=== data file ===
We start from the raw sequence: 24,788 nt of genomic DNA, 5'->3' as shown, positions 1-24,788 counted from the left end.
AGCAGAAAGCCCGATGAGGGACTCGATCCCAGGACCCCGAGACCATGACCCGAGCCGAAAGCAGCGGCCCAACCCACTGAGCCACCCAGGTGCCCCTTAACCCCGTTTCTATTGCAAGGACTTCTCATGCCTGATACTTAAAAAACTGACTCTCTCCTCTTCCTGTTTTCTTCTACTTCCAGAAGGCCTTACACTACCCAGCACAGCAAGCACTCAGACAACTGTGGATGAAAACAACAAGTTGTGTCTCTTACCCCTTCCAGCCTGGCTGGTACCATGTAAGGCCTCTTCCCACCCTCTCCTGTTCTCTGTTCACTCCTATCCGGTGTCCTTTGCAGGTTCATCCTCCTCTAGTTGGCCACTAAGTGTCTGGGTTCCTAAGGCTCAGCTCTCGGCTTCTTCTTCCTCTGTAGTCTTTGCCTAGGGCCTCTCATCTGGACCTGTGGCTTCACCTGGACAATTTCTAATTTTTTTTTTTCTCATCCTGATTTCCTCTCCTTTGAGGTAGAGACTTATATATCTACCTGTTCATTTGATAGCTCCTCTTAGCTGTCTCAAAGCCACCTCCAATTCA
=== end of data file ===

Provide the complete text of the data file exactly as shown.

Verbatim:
We start from the raw sequence: 24,788 nt of genomic DNA, 5'->3' as shown, positions 1-24,788 counted from the left end.
AGCAGAAAGCCCGATGAGGGACTCGATCCCAGGACCCCGAGACCATGACCCGAGCCGAAAGCAGCGGCCCAACCCACTGAGCCACCCAGGTGCCCCTTAACCCCGTTTCTATTGCAAGGACTTCTCATGCCTGATACTTAAAAAACTGACTCTCTCCTCTTCCTGTTTTCTTCTACTTCCAGAAGGCCTTACACTACCCAGCACAGCAAGCACTCAGACAACTGTGGATGAAAACAACAAGTTGTGTCTCTTACCCCTTCCAGCCTGGCTGGTACCATGTAAGGCCTCTTCCCACCCTCTCCTGTTCTCTGTTCACTCCTATCCGGTGTCCTTTGCAGGTTCATCCTCCTCTAGTTGGCCACTAAGTGTCTGGGTTCCTAAGGCTCAGCTCTCGGCTTCTTCTTCCTCTGTAGTCTTTGCCTAGGGCCTCTCATCTGGACCTGTGGCTTCACCTGGACAATTTCTAATTTTTTTTTTTCTCATCCTGATTTCCTCTCCTTTGAGGTAGAGACTTATATATCTACCTGTTCATTTGATAGCTCCTCTTAGCTGTCTCAAAGCCACCTCCAATTCA